The mob wants your password

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By Shannon Higgins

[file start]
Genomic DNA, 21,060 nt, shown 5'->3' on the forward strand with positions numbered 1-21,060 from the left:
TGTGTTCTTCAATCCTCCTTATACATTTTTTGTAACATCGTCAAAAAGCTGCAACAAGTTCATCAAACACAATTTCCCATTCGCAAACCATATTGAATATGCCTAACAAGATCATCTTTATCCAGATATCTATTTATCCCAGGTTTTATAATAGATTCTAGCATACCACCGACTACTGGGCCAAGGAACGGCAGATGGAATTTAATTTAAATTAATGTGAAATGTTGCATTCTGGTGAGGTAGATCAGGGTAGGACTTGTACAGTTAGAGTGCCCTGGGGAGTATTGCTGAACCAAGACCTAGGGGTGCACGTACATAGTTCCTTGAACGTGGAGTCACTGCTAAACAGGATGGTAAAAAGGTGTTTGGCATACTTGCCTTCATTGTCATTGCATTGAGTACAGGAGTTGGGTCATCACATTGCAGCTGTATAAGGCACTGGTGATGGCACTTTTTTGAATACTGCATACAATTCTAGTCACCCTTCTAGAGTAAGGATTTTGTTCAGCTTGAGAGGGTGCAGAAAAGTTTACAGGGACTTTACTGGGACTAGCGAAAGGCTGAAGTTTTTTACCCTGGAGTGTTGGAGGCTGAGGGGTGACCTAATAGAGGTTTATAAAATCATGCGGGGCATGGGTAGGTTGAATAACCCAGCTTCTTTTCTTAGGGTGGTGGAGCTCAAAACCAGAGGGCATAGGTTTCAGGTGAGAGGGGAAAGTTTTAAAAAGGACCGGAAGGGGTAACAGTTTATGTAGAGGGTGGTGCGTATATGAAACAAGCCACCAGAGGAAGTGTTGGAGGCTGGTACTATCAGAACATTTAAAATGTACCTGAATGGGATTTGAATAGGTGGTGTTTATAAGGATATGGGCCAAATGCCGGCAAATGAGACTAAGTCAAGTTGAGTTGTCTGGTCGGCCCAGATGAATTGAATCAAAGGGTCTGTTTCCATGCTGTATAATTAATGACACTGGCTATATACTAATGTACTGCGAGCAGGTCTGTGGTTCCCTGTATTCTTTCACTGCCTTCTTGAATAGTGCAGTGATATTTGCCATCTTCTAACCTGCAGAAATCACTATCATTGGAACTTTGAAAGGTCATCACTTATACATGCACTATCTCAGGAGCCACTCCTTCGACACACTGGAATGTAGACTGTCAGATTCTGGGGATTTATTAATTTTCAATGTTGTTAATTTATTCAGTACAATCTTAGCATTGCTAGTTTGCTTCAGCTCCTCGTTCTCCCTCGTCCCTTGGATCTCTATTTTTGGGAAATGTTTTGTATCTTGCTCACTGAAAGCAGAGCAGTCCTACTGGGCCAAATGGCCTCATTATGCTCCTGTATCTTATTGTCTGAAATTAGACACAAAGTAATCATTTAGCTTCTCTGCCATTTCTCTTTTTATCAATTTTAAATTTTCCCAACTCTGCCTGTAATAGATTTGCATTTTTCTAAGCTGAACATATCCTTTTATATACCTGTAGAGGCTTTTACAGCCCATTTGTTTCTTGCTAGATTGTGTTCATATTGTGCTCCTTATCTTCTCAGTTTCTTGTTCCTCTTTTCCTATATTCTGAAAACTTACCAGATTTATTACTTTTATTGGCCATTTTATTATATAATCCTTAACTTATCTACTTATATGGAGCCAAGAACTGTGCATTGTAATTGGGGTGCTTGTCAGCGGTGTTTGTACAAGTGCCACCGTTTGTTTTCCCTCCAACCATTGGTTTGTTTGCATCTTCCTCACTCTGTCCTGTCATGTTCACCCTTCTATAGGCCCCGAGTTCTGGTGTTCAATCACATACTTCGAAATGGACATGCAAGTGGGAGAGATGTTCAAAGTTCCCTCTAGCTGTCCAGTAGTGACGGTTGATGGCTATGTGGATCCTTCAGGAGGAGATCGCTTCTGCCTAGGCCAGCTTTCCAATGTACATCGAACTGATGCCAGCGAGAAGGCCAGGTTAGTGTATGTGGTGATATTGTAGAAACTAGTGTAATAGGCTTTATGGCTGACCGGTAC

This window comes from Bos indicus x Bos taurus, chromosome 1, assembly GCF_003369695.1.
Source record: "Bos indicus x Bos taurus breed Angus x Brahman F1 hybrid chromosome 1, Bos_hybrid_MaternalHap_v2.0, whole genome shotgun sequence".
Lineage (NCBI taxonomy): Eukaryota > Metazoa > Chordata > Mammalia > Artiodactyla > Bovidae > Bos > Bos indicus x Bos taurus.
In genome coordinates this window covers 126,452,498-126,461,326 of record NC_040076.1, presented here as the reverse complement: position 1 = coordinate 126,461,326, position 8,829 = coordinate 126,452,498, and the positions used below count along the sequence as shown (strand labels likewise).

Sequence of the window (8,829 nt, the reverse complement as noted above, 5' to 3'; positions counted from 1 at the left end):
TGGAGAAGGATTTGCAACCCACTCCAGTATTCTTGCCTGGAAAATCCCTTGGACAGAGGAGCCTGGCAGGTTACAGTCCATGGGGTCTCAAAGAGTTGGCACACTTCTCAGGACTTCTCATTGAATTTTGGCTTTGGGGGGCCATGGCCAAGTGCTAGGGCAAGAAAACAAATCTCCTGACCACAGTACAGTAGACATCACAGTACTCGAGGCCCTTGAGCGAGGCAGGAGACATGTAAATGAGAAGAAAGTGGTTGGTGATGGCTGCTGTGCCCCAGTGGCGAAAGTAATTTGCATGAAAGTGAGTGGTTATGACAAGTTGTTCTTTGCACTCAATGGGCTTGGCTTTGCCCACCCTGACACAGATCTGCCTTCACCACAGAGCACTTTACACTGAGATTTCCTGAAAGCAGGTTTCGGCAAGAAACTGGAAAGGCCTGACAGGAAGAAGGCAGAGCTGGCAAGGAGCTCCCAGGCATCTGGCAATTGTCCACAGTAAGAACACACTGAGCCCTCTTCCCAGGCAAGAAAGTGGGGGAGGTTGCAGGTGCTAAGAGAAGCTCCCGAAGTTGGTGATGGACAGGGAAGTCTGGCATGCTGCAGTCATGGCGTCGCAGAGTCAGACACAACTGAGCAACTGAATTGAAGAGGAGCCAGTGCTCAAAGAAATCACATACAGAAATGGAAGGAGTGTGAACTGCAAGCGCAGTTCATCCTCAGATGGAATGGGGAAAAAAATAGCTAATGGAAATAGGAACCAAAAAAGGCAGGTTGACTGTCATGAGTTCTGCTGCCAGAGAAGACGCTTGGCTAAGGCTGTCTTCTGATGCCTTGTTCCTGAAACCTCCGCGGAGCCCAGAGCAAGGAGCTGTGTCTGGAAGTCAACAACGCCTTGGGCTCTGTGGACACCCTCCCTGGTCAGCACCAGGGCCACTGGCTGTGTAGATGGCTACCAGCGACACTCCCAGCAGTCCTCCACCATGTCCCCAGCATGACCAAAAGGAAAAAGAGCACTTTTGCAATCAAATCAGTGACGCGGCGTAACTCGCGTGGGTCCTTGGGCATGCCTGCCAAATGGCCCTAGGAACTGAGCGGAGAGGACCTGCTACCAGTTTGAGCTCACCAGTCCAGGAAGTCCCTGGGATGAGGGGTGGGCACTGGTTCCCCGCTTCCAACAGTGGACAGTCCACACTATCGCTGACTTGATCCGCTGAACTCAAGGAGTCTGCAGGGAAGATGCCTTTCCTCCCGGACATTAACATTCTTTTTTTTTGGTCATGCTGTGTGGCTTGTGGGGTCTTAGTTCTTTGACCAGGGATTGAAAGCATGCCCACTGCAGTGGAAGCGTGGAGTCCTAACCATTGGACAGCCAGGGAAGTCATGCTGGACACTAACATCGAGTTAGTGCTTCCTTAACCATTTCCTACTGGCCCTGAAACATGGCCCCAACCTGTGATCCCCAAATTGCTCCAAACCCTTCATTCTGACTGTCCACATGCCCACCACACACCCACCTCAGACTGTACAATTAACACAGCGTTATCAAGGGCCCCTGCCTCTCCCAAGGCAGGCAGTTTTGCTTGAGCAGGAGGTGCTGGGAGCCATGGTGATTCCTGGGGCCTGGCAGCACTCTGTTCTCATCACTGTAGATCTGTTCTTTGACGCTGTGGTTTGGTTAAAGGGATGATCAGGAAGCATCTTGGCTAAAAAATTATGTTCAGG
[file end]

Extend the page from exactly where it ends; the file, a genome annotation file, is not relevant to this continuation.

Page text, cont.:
International mobsters want Ryerson’s mailing lists, says the school’s director of computing and communications services. Over the summer, Ryerson computers and email accounts were plagued by two aggressive viruses and an e-mail scam designed to access passwords and logins. Computing and Communications Services (CCS) was busy putting out fires throughout the month of July as phony e-mails snuck past Ryerson’s spam and phishing filters asking for students to “verify and update your web mail account immediately.” “The people are more interested in our mailing lists for spam, probably coming from well outside the country from organized crime,” said Stephen Hawkin of CCS. A second e-mail, disguised as a message from UPS (Universal Parcel Service), contained an attachment with a virus patiently waiting to decimate a new laptop. Another virus targeted Ryerson’s on-campus computers in the form of a pop-up asking the user to download ‘Antivirus 2009’. The request was just a hoax, as the Trojan virus and spyware downloaded whether the user selected ‘yes’ or ‘no’. Hawkin said the fast-working virus was designed to takeover the computer and gain access to private information and mailing lists. Michelle Cheng, a first-year interior Ryerson keeps iconic sign design student, worries her grades, fees and schedule might be ruined if her email and RAMSS account is compromised. “It’s a huge intensive program and if we can’t use it, that would be a big problem,” said Cheng. Although Ryerson’s computers are protected by two anti-virus applications, neither had knowledge of the Trojan virus and Ryerson’s computers had no protection upon receiving the pop-ups. However, once the virus had been reported to CCS, they were able to block the pop-up entirely. “We have internal clean-up and work with two anti-virus vendors — by the end of the day they had updated their filters,” said Hawkin. The messages are difficult to detect ahead of time and CCS relies on staff and students to report any problems. After the virus is caught, CCS can easily update Ryerson’s anti-virus programs to block the spamming entirely. “Once we see them we can stop them,” he said. To keep inboxes safe, CCS looks for high or unusual e-mail activity, which indicates that an account has been hacked. And, similar to a credit card company, any suspicious movement will prompt CCS to shut down the account. Hawkin asks students to ignore and immediately delete any e-mail that requests personal information such as your RAMSS login and password. Any suspicious messages should be reported to the CCS Help Desk at ext. 6806.

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